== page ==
In this episode, The Bearded Mystic Podcast discusses the concept of death and how to be detached with our loved ones. Even though death is an inescapable law, it is through inquiry of who am I? that enables true growth.
The meditation suggested in this episode should be done at your own risk and I do strongly recommend to seek a Guru or Meditation Teacher's guidance and blessing before you try it.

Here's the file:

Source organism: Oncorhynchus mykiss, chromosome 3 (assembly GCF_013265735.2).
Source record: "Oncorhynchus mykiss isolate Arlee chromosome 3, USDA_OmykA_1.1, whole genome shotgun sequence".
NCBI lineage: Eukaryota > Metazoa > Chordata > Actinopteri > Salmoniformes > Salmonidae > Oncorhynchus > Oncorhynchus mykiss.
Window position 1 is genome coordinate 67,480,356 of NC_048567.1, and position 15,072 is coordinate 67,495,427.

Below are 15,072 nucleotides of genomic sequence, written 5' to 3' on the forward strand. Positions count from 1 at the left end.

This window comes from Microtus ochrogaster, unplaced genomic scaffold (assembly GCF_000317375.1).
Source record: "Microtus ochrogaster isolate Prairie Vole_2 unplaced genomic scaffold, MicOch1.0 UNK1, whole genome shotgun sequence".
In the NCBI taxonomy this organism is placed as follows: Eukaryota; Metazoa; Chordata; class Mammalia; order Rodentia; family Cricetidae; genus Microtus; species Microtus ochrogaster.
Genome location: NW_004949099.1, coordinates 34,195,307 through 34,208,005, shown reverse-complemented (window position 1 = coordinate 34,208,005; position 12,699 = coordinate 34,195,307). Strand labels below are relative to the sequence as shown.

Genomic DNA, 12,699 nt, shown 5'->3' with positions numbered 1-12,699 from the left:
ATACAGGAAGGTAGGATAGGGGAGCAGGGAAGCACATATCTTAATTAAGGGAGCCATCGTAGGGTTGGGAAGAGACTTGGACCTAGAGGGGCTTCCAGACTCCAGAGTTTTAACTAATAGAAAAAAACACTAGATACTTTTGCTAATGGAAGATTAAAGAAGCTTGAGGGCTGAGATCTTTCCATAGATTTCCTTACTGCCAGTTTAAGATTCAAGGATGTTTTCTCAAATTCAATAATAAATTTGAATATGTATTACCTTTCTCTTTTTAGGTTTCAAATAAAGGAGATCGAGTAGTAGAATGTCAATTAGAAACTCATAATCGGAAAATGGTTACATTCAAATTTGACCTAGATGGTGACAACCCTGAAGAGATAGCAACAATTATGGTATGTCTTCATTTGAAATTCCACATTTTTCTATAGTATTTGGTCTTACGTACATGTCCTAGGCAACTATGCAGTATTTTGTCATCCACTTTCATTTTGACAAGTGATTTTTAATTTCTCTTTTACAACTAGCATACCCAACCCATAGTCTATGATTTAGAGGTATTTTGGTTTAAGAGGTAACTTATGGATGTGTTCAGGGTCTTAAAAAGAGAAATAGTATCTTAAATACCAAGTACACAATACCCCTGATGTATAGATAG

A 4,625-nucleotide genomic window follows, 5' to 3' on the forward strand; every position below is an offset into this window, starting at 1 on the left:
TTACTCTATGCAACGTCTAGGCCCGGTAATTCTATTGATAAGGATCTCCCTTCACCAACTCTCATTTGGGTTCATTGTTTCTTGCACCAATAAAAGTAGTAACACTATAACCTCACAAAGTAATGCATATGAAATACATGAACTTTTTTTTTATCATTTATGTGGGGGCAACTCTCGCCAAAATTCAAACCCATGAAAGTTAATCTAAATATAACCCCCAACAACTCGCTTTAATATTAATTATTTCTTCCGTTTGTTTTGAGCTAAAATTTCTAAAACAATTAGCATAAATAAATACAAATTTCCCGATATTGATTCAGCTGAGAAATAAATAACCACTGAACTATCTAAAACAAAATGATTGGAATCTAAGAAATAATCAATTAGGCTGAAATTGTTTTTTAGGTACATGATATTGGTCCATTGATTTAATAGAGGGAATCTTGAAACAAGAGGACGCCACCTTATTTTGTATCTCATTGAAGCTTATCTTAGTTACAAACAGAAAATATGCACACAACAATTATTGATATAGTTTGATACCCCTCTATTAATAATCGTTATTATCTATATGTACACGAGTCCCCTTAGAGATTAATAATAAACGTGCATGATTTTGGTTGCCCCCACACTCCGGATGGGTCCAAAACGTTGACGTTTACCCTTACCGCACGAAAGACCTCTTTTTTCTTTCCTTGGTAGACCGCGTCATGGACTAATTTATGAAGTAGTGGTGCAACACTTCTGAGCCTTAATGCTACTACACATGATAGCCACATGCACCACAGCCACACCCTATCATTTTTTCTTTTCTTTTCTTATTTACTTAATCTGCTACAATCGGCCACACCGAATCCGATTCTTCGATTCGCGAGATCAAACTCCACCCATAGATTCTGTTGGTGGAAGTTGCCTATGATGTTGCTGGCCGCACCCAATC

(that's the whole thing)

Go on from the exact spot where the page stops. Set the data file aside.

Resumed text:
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Hello and welcome to The Bearded Mystic Podcast and I'm your host, Rahul N Singh. Thank you for joining today and for taking out the time to either listen or watch this podcast. Today we're going to be talking about how to make friends with death and how we can face the fear of death. Now, it's one of my favorite topics to talk about. I genuinely think that we ought to discuss death a bit more. We ought to inquire into it a bit more and we need to just be genuine in having a casual conversation about it. I feel that a lot of times when we view death, we view it as something really morbid. We see it as something sad and painful. And although, yes, it's sad and painful when someone close to us dies, or even the thought of our own selves dying. We know it's a fact of life, then we ought to be casual about it. The more we discuss it, maybe we are able to transcend that fear. That's what I really wanted to discuss today in this podcast is understand what the nature of death is, understand what it means and what impact it can have on us and our loved ones? At the end of the day, it's natural for us to think that the people we are close to, are one day going to leave this earth and one day we're also going to leave this earth. So how do we embrace that? How do we cope with that? How do we allow ourselves to be detached in those moments? What does it mean to really be detached? We first need to understand what really dies. If you look at some of the scriptures, if you look at the Upanishads, there's even a conversation between Nachiketa and Yamaraj, the Lord of death. You can see there that death isn't a scary figure. In fact, if a child can embrace death in such a way, I think that's a lesson for all of us who are like me in our thirties to embrace the fact that death can happen at any time. When someone young like Nachiketa who is 10, is able to knock on the door of death, wait for death and ask for three wishes from death. I think it's really inspiring. What is it that really dies? This is something I really have inquired into. I've really tried to discover what it means to die. I will tell you how that began, but we first need to understand the nature of the body. The one thing that I've realized is the body will have to go. No matter what we do, no matter how rich you are, no matter how poor you are, no matter what color skin you are, no matter if you think you're superior or you think you're inferior, whatever it may be, whoever you may be, death will always be knocking on the door. In fact, death is so common or shall I say it's so present, that one cannot avoid it. Therefore we know this body will go, this body will decay, go to a cemetery, you will see thousands of gravestones. Once those people roamed the earth and thought that the earth was always going to be there for them possibly, they probably thought they would be eternal. In fact, the way we amass wealth is as if we're going to be living for enternity. It's interesting. We live for future generations, but I can't tell you about my previous generations and what they left me. The fact is all we have is right now, but what we do leave behind is a legacy. And we can talk about that maybe later at some point, but the fact is whatever is related to this body doesn't last, our relationships don't last. The people we love, we care about, they will one day leave this earth too. We know this body is temporary, is transient. It is subject to decay. In fact, it's decaying in every moment. There's a famous couplet by Kabir Ji and I'll paraphrase it, it says to the mother that "why are you celebrating the birth of your child or the birthday of your child? Your child is dying every day. This is the reality." it's very interesting that Kabir ji, one of the famous mystics in India reminded people of that. That why do we celebrate birthdays? When really you're celebrating that your child is going to die. It's interesting because death isn't something that we should be escaping. In fact, when we celebrate a birthday, we celebrating someone getting closer to death, but maybe that's why we should celebrate it because we're honoring that life. That's the difference. When you celebrate a birthday in that regard, it has a whole different quality. In fact, then we feel like celebrating because we've done another year on this earth and hopefully we've become a little bit wiser, a little bit richer in our experiences, and we feel that life is beautiful. We know that this body is not going to last. This body definitely goes through a process called death. What about our mind? Our thoughts? Even there, our body and our mind, our thoughts, they die on a regular basis. One thought arises and suddenly it disappears. One emotion arises, then it disappears. The nature of thought and emotion isn't everlasting. Even now, in spirituality, a lot of people are talking about intention. When you have your intention behind your affirmation. Even that is temporary. What you want to affirm to today is not what you're going to affirm to in five years, you may not even see five years. The intention doesn't last. Intent is not permanent. If our mind and its content is not everlasting, is not permanent, then what is? This is the whole journey of spirituality and the answers that I've got when I've read the scriptures, there is only one thing that really lasts, and that is our consciousness, our awareness. Now think about it, depending on how old you are, with each year of your life, or each decade of your life, there must have been something that watched all those events happening, all those memories that you can recall. There's something watching it that has remained the same. It's not growing older, it's not even younger. What is that? What is that presence that isn't determined by the nature of time? This is consciousness. This is awareness. That is who we really are. Remember that this awareness was also there before this body existed, because you don't know when this awareness began. If you don't know when this awareness began, then how will this awareness end? How will this consciousness end? Awareness has no beginning. We've understood that awareness doesn't die. Consciousness doesn't die. Presence doesn't die. In this world that we're living in now, this embodiment that I have now, this will definitely die. So how do I deal with that? I will tell you about when my interaction with death began and I will tell you my journey about it. The first time I experienced someone close to me dying was my uncle and I was around 12 years old at the time. This was an uncle I was very close to. He was my aunt's husband on my dad's side. He was a person I really looked up to and I really look up to even today, There was something always about him, which was always calm. He was always in remembrance of who he really was. He constantly remembered the formless all the time, even in his sleep, I would often hear him remembering the Formless. So he was a very inspirational figure for me when I was growing up. He loved reading. He inspired us to study. Not only study in terms of education, but even in spirituality. When he died, that was the first time I ever had to deal with death emotionally and seeing my uncle, his body just lifeless was very shocking for me. I wondered how someone so full of life could now just not be there. How was that possible? I started thinking about death and then wanted to know what was everlasting? If this body was something I couldn't rely upon then what could I rely upon? That's when I got deeper into my spirituality, you could say that was my first trigger point in my spiritual journey. Now what happens is, you have that moment of, I would say, a rude awakening of life is transitory. Then you just get back into the function of life again, you get back into the hustle and bustle of life. You forget that death is there because it's not always a constant reminder in your life. So you get back into the daily occurrences of life and death is forgotten. Life gets busy again, and we forget that our life is slipping away. When that happens, we lose sight of the fact of death. What happens there is we just get absorbed in material life and the reality that we need to be experiencing, ends up disappearing from our mind, from our awareness. In fact, we stay away from awareness and we just get into the absorption of material life. Then one day I came across a quote by OSHO. OSHO said that "the real question is not whether life exists after death. The real question is whether you are alive before death." And I was like what does he mean by being alive? Like I'm living, I'm breathing right now. What does OSHO mean by this? It got me thinking, well, actually I'm just on autopilot in life. I'm not really experiencing things deeply. I'm just going about my day. As if I were to live another day, when really I know that tomorrow may never arrive. Tomorrow may never be in my experience, in this body as Rahul. And that's when I wanted to know what it meant to feel alive. Then I started this journey of really inquiring what it meant. What is it that remains, That was literally my second trigger or my second push into spirituality and that's when I wanted to start meditating. That's when I began meditating, when I started thinking about what death was. And who dies. What dies? Is this body everlasting? Is this body going to remain with me? Is this body alive right now? Am I utilizing this body for its right purpose? Am I utilizing my mind for the right purpose? These were the questions that I was asking myself. That's when I started meditating and that triggered my journey in meditation because meditation showed me something that was everlasting. Meditation showed me something that would not die and continues to do so. I then came across another quote by OSHO and he says something on the lines of "death is going to come sooner or later, before death comes, learn how to die in meditation." This got me on another roller coaster. How do I die in meditation? That was another third push. Okay. What does it mean to feel alive? And now OSHO is talking about death. These are two seemingly opposite things, but OSHO is pointing towards something eternal, something beyond death, something beyond aliveness. What was that? And what is that? When I say 'was' that means it's in the past, but it actually is present with us right now. Right now in this moment it's here. There's another Sufi saying that for a seeker is to die before death. Again, like what dies before death? What is it? What dies is our attachment to the body. What dies is our attachment to memory. Now accepting that for oneself may be a little easier, but what about the acceptance of others dying? Now? If we can accept our own death, then we have to also accept the death of others because if I die, others will die. That's an inescapable law. If I'm to allow that attachment to die, there's a lot that I need to really consider. There's a lot of things that I need to embrace and that's what my journey has been leading me to. That's why I started studying Advaita Vedanta because this provided me with an answer that I could deal with, I could live with. Am I scared of my loved ones dying? I've had a brother of mine die, I have had now a few members of my family die. I've seen people who I went to school with die. something very scary and emotional to deal with. I'm not going to turn around to you and say, it's easy. It's not but each time someone I know dies, the more I accept that this is going to be a regular occurrence in my life. I'm not going to lie. I'm going to say there's a little bit of fear in me. Like fear of losing my loved ones. I fear that one day my parents are going to die. I do fear that. I do fear if any of my siblings are going to die. If my cousins are going to die, my uncles, my aunties, my friends, my best friends, people I just know. The fact that one day they will not be here. One day I will not be able to pick up my phone and speak to them. I will not be able to visit them. They will not be able to visit me. So how do I overcome this fear? And this is where Advaita Vedanta really helped me and it actually provided me that necessary push to embrace it. Now, like I said, there's still fear in me. I'm still working on it and hopefully when we get to maybe, you know, episodes in a couple of years, I can turn around to you and say, I've overcome that fear, but right now I'm telling you how I feel. There's been times and I've made significant improvement, I would say in meditation. So during meditation a couple of years ago, I would go so deep that there'd be a point where I would be faced with this dilemma that if I go any further, if I take this leap, I'm going to die. I'm going to lose myself. This is it. Whenever I used to experience this, I used to stop meditating. I used to just get up and be like, I'm not doing this. I can't do this. Recently, I've come to embrace this and actually I don't die. It's the fear of the mind, in fact the mind doesn't want you to go through the experience of meditation. The reason for this is the mind is put to the side and what comes to the forefront is awareness, consciousness, formlessness. When the formless aspect of you comes in front of you, the mind realized that, oh, you're losing your attraction to forms. Well, if you're losing your attractions to forms, let me create fear. The fear of death, our primal fear. What's the one thing that we do is survive. We want to survive. This is the whole objective of existence is we want to survive. That's what the mind triggers. In meditation recently, I would say this has only come around in the past couple of months actually, where whenever this has happened, I've been able to take that leap. All that happens is my awareness just gets deeper. The awareness just starts deepening and deepening. I just enter into that state of formlessness and I'm able to just stay there. There's no need for my mind to think of any thoughts. My mind I don't think it exists there. I dunno, I've not really dwelled upon where my mind is but all I know my mind is aware of this. Now, the more I've experienced that the more I've become detached. This is really tough because my family members are listening to this. And I have to clarify when I say this and I have to go deeper into this as well. That yes, I've now become slightly more detached towards my family members. Now, regardless of this detachment, that doesn't mean that love disappears. I will say the love deepens. I love my family members even moreso. I love my friends even moreso, because I know now that one, yes. If I am formless, they are formless but right now we're in this beautiful, transactional reality, where we are in this form and whenever I'm with them, whenever I'm on the phone to them, I want to be completely with them. I want to be one with them as much as possible. This detachment of one embracing my own death. And then the death of my loved ones has allowed me to just be more present. Now, the question is that , when my parents do die, and they eventually will. I have to remind myself of this, that one day, my parents are going to go, my siblings are going to go. I'm going to go. My wife is going to go. When that happens, I am going to feel pain. I am going to go through the stages of grief because I'm in this human form. But there will always be this reminder within me that says no one ever dies. If you look at our own existence, I cannot tell you when I began. I can't tell you when I will end, and this is the same for everyone. I can't tell you when you began. I can't tell you when you end. For me, you're everlasting. You're a truth that will always be. You're real essence - consciousness, pure awareness, which you really are is always going to be here. And the more I remember that, the more I will get stronger. Now, if someone I love or I care about or someone I come across and I hear that they're not doing well, they're in hospital, or they're just not doing well. Of course, I will pray for their wellbeing, for what's best for them, what will relieve their suffering or that they suffer less. That's something I can do. That doesn't mean when you become detached, you lose all sense of action. No, that's not the real purpose of detachment. That's not the real purpose of renunciation. Renunciation or detachment means you always go back to the eternal truth. That's what it really means. When we do investigate death with an open mind and open heart, we realize that nobody is born or dies, but we just modified forms of consciousness. That's all. From consciousness we have come and to consciousness, we will go. That's very simple and I will always be alive. You will always be alive. The people that have died, whether it's my brother, my master, in terms of physical form, my uncles, aunts. They're all alive right now. I can feel their aliveness because I know their essence, their essence is Brahman and Brahman is always here. Brahman is always alive. We have to embrace the death of others and we know it's a fact and we will go through pain and sadness and grief, but at the same time, we need to stabilize ourselves in the truth that we are all formless. We are all consciousness or pure awareness, we will always be present. There is only now. There was no past. There is no future. There is only now. In this now, everything is alive. Everything. You could say, there's no birth or death. I would say there is only aliveness, birth and death are just in between. Birth and death just co-exists with aliveness, they are events in aliveness. There is a meditation and this meditation was something, I don't know if Ramana Maharshi came across it or it's something that happened naturally to him. I can't recall, but it's basically a meditation where you feel like you've died. So you just lie down and you just feel that your whole body is now really still, your breath has slowed down. There's no thoughts because who can be thinking if you died? And just experience that. This is pretty dangerous and I will say if you have a Guru, probably is best do with them present, it can trigger an intense awakening. So I will give that disclaimer. You have to pretend basically that you're dead. It's a very strong and direct meditation. I've done this a few times. I personally have benefited from it, but it's not the meditation I do today. I will say that this meditation, that Ramana did, this meditation of pretending you're dead, it does bring about a certain aspect of silence, which you probably never experienced before in the mind. So it's definitely a worthwhile experience, but if you feel that you may be scared of this, I would say only do it if your master would guide you to do it. If not, don't do it. Just to recap, we need to die before death. Yeah. We need to feel what it means to be alive and feeling alive is about being present. We do have to face the fact that our loved ones are going to die, our friends and our family, but we need to create detachment. And in this detachment, we can learn how to be more present and deepen our loving relationship with our loved ones, because that's what true detachment does. Remember that awareness or presence is beyond birth and beyond death, it's always here. Life is always everlasting. Forms appear, forms disappear. What remains is the formless. Manifestations appear, manifestations disappear. What remains is consciousness and consciousness is what we all are. Thank you for watching this episode of The Bearded Mystic Podcast. Please do subscribe to this channel and do like and comment on the video below. You can also share this episode with your friends and family who you feel will really enjoy this episode. You can follow The Bearded Mystic Podcast on social media and I leave the links in the description below. 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